Infectious diseases bill: Gbajabiamila clarifies controversy over new proposed law

Infectious diseases bill: Gbajabiamila clarifies controversy over new proposed law

- The speaker of the House of Reps, Femi Gbajabiamila, has dismissed all the allegations levelled against the proposed infectious diseases bill

- Gbajabiamila said the new bill was introduced because the current framework for the prevention and management of infectious diseases is obsolete

- The speaker insisted that the bill is introduced in the interest of Nigerians and will be subject to public debate and improvements before the final legislation

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The speaker of the House of Representatives, Femi Gbajabiamila, has reacted to the controversies generated by the proposed Control of Infectious Diseases bill which he sponsored.

There has been a social media outrage where some Nigerians are calling for an outright rejection of the bill, saying it is against democratic principles.

There are also allegations that the is a product of inducement by foreign interests who want to "turn Nigerians into guinea pigs for medical research while taking away their fundamental human rights".

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However, in his remarks at the floor of the house on Tuesday, May 5, Gbajabiamila said the bill is still a proposal subject to consideration, amendment and improvement.

Gbajabiamila clarifies controversy over infectious disease bill

Gbajabiamila clarifies controversy over infectious disease bill. Photo credit: Femi Gbajabiamila
Source: Facebook

The speaker said none of the allegations against the bill is true.

"This House of Representatives will never, take any action that purposes to bring harm to any Nigerian here at home or abroad," he said.

Gbajabiamila explained that the new bill was introduced because the current framework for the prevention and management of infectious diseases in the country is obsolete and no longer fit for purpose.

"The current law severely constrains the ability of the Federal Government of Nigeria and the Nigeria Centre for Disease Control (NCDC) to take proactive action to prevent the entry into Nigeria of Infectious diseases and the management of public health emergencies when they occur.

"Even now, the government remains vulnerable to claims that some directives already being implemented to manage the present crisis do not have the backing of the law and therefore cannot withstand judicial scrutiny," the speaker said.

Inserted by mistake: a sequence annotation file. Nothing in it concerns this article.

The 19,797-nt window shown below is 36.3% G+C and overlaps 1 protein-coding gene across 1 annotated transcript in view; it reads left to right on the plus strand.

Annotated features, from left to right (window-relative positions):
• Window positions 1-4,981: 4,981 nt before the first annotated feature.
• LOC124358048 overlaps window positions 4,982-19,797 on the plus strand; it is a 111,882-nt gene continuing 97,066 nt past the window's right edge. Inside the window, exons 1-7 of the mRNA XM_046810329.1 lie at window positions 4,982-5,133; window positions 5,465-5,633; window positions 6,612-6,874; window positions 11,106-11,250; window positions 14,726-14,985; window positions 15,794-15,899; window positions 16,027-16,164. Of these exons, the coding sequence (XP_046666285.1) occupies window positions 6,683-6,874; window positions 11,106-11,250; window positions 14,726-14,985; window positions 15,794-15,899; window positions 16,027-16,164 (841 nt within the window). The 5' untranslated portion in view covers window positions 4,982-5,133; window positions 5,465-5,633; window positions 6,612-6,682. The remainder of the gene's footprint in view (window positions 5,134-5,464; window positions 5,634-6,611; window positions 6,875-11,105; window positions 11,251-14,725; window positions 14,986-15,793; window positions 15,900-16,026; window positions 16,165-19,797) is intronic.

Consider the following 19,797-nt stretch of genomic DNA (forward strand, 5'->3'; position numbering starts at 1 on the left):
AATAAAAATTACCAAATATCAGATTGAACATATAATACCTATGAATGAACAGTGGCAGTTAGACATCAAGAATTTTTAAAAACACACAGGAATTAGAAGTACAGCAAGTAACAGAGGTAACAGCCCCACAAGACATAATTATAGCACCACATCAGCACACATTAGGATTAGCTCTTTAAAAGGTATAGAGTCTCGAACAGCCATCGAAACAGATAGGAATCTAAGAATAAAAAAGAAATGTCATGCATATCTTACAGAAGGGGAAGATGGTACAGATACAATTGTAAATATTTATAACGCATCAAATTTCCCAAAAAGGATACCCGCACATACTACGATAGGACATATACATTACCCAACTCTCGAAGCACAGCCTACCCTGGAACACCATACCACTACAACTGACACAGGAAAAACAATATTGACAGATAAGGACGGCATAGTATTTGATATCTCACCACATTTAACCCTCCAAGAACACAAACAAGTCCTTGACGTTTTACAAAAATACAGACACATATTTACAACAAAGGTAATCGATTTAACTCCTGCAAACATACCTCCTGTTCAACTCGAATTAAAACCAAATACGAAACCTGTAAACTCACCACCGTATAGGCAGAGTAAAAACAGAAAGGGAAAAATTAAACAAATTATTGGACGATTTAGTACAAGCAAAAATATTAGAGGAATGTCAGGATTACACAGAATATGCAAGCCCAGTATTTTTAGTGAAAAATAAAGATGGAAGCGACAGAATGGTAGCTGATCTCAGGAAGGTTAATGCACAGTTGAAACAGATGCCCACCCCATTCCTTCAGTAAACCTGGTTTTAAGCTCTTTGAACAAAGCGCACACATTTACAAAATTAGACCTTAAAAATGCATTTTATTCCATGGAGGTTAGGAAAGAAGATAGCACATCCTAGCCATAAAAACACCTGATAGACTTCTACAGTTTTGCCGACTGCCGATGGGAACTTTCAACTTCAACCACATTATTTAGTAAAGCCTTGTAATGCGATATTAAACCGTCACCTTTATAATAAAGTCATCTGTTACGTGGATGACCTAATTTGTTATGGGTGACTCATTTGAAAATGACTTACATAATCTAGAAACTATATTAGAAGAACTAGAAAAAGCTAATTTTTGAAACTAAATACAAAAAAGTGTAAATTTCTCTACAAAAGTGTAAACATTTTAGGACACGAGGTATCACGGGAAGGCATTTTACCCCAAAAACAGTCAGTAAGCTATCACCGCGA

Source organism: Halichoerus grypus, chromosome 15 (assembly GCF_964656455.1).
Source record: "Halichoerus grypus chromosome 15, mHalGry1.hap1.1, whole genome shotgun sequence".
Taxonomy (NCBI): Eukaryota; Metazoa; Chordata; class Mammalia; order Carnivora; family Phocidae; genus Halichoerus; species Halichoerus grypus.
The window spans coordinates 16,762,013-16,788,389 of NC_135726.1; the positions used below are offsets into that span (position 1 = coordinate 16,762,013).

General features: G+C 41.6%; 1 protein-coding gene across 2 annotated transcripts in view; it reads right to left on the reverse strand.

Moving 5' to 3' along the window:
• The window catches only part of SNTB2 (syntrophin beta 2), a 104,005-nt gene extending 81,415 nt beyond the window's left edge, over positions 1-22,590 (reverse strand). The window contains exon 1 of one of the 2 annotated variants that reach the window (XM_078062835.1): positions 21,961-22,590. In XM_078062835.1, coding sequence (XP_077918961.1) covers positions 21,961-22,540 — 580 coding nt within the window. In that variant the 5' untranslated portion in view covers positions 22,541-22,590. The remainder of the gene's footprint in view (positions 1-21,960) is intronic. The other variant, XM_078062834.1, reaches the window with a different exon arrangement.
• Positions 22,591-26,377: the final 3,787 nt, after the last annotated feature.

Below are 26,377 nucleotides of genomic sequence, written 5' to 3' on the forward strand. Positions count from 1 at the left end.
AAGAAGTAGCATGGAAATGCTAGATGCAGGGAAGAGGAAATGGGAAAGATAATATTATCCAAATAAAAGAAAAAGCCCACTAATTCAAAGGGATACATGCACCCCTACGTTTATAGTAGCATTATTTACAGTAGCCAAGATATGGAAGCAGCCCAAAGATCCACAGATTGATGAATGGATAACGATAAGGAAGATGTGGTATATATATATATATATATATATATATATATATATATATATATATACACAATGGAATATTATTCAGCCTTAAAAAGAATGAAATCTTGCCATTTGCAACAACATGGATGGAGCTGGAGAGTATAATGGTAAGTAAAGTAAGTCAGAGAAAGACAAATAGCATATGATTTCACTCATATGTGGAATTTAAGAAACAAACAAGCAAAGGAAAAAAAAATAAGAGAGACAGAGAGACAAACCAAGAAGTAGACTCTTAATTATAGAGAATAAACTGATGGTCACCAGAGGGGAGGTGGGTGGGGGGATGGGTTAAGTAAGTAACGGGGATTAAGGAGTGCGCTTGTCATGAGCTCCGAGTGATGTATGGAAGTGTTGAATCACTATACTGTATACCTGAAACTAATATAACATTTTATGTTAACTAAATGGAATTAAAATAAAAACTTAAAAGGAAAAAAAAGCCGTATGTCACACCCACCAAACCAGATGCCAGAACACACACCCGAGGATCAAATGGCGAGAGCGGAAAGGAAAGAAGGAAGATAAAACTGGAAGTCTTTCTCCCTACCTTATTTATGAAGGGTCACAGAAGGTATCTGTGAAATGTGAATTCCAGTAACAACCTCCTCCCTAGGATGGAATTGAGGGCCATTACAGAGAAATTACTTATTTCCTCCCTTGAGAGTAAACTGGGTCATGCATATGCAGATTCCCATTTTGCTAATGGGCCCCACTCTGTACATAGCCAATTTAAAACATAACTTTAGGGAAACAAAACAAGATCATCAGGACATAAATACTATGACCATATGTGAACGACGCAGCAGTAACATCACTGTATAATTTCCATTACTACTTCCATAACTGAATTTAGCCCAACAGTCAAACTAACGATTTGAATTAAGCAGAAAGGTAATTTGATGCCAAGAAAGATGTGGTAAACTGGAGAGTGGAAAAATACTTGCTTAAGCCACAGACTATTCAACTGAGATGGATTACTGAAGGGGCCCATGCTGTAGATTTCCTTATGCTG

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Gbajabiamila also said he disagreed with some Nigerians who said it is not appropriate to introduce a new law at the moment where the country is in the middle of a pandemic.

He continued: "I disagree wholeheartedly with the suggestion that this is not the ideal time to seek reforms of the infectious diseases and public health emergency framework in the country.

"The weaknesses of the present system have already manifested in the inability of the government to hold to proper account those whose refusal to adhere with Nigeria Centre for Disease Control (NCDC) guidelines led to the further spread of the coronavirus in Nigeria.

"We have had people break out from isolation centres, and others, who fully aware of their status chose to travel across state lines on public transport."

Gbajabiamila said Nigeria does yet have a robust economy or healthcare system to withstand the dire consequences of a sustained infectious disease pandemic. Hence, the need to put in place an effective law to prevent and manage pandemics.

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The speaker reiterated that the bill will be put forward to a public hearing where contributions will be sought to make improvements before final legislation.

He, however, said the current social distancing guidelines will not allow the public hearings to be conducted in the usual format.

"Nonetheless, the House will provide alternative platforms for all Nigerians who desire, to send in written documents that articulate their concerns, make recommendations on amendments and perhaps present other formulations for a new framework for managing infectious diseases in Nigeria. All the contributions we receive will be considered and aggregated to improve the proposed legislation," Gbajabiamila said.

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Earlier, Legit.ng reported that the former senator representing Kogi West senatorial district, Dino Melaye, had dragged Gbajabiamila to court over the infectious diseases bill which, among other things, recommends compulsory vaccination in the country.

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The former National Assembly member disclosed his action against Gbajabiamila in a tweet on Monday, May 4.

The bill which also passed second reading in the House of Representatives seeks to empower the NCDC and make it more proactive.

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